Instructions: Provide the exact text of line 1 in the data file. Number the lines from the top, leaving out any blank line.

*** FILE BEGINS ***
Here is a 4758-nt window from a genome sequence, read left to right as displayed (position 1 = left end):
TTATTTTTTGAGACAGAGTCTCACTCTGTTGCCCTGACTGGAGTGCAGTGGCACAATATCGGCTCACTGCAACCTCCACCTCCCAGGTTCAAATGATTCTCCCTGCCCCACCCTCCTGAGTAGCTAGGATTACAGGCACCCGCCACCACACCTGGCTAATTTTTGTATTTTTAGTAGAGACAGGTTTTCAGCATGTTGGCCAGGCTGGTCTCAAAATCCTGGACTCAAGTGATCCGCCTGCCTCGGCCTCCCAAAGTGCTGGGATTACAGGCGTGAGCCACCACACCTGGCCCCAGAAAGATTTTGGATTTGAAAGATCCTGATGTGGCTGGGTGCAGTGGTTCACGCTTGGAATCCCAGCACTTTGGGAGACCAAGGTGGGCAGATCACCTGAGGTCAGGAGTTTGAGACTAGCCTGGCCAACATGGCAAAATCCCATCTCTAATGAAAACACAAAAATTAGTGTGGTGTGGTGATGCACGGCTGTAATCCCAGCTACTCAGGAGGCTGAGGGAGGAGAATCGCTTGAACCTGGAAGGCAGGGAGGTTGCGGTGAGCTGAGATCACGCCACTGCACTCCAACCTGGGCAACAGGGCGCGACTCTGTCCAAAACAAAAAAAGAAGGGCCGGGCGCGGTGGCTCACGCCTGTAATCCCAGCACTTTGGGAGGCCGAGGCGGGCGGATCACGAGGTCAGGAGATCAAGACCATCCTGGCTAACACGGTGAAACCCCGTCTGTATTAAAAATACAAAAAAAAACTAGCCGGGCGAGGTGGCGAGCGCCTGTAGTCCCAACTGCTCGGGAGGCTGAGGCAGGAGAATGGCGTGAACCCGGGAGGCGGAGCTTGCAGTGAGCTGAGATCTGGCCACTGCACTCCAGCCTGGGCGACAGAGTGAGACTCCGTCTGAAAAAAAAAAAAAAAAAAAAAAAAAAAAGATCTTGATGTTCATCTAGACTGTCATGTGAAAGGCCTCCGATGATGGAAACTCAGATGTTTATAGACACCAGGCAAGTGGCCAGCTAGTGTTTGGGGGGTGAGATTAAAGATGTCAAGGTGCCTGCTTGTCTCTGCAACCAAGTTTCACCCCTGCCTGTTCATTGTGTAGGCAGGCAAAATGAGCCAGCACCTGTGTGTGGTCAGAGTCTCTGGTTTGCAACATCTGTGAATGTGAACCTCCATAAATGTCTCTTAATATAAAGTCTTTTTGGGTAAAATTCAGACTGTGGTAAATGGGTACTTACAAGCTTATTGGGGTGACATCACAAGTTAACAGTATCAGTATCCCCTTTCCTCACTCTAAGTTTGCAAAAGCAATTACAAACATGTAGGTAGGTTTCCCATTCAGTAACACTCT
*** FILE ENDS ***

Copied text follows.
Here is a 4758-nt window from a genome sequence, read left to right as displayed (position 1 = left end):